Unreflected: The 6 Best Mirrorless Cameras Under $1,000

Mirrorless cameras are there to fill the gap between point-and-shoot cameras with their sluggish focus and poor image quality, and full DSLR’s, which are exceptionally high quality, but require loads of gear, extra lenses, and are uncomfortable to tote around. The mirrorless camera is the perfect bridge, offering excellent quality along with portability, with a price that isn’t quite as daunting as DSLR but pictures that easily outshine your average compact. They’re the semi-pro camera of choice, and beloved by photographers who need less heft in their camera bag.

The challenge we faced when looking for reasonably priced mirrorless cameras wasn’t in finding them, but in finding those that could actually give us a lot of value. We wanted inexpensive shooters that made us happy with the money we spent, where the manufacturer didn’t scrimp where it mattered, but instead chose to beef it up where it counted; keeping costs down on parts that are less important. Once we pushed out all the pretenders and cheap imitations, only the 6 best mirrorless cameras under $1,000 were left in the picture.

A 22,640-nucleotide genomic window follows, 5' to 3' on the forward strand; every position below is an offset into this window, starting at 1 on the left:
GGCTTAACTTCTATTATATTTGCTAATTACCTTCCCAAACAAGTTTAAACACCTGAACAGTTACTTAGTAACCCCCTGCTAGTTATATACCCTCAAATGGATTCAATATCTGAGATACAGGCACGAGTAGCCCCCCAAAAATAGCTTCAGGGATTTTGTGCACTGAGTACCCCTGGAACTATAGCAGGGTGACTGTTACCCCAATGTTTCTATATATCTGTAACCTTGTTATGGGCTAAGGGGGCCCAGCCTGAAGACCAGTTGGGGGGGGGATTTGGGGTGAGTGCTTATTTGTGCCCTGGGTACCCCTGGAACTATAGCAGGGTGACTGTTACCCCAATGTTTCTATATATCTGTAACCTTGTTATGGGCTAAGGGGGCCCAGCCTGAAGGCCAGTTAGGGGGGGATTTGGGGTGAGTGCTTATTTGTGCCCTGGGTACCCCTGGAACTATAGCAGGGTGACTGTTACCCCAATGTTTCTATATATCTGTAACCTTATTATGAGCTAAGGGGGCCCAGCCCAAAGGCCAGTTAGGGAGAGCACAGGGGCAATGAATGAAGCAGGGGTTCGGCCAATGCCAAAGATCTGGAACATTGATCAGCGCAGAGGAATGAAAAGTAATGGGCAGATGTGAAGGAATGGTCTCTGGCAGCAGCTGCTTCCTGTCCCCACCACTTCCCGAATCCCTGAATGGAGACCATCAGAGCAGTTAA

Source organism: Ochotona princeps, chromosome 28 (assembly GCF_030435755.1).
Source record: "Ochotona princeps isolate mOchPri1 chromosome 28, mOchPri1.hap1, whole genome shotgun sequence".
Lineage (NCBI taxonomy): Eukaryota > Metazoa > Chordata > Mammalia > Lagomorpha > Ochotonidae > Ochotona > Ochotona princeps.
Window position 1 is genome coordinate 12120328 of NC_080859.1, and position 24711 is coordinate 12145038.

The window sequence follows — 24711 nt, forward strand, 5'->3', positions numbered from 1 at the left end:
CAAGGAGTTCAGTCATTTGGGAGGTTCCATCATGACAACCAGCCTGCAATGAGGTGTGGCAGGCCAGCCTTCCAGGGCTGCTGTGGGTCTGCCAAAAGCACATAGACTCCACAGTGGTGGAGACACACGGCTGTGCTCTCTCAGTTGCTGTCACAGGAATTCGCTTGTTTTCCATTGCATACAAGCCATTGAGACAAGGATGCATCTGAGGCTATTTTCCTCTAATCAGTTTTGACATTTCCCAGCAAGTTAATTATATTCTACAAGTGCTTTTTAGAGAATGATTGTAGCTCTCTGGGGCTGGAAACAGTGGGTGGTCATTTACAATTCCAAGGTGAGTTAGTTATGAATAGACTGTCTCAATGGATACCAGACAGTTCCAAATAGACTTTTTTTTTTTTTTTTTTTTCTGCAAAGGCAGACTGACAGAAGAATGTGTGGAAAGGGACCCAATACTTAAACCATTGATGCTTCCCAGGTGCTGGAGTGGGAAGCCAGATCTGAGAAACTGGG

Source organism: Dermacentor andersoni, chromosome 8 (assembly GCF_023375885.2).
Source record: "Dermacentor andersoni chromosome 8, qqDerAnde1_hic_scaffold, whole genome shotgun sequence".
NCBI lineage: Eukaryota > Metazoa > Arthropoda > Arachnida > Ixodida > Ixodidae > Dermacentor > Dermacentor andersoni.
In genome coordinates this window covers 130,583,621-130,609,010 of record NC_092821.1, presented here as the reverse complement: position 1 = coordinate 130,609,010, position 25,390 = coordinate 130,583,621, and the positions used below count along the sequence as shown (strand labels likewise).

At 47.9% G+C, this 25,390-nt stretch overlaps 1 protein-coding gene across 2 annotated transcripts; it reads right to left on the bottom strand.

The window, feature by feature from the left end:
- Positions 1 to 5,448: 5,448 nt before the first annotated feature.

Olympus OM-D E-M10

Olympus OM-D E-M10

Pro: Built-in viewfinder
Con: Very weak video

Immovable Object: You can’t really make an error if you’re getting an Olympus mirrorless, but for those who want a camera that will give you some of the clearest shots in the worst conditions, the M10 is a wonder. Using 3-axis stabilization along with a massive array of lenses, you’ll find that it’s capable of working well for the old pro and helping teach the newbie a thing or two about photography, while never limiting growth. The manual controls are some of the best around, capable of giving you loads of control without ever needing to rely on a dicey auto-focus. Despite the small size it bears a 16 MP Four Thirds CMOS sensor that punches well above its weight, leaving many bigger shooters in the dust.

Purchase: $499

Sony a6000

Sony a6000

Pro: WiFi and NFC built in
Con: Lacks a touchscreen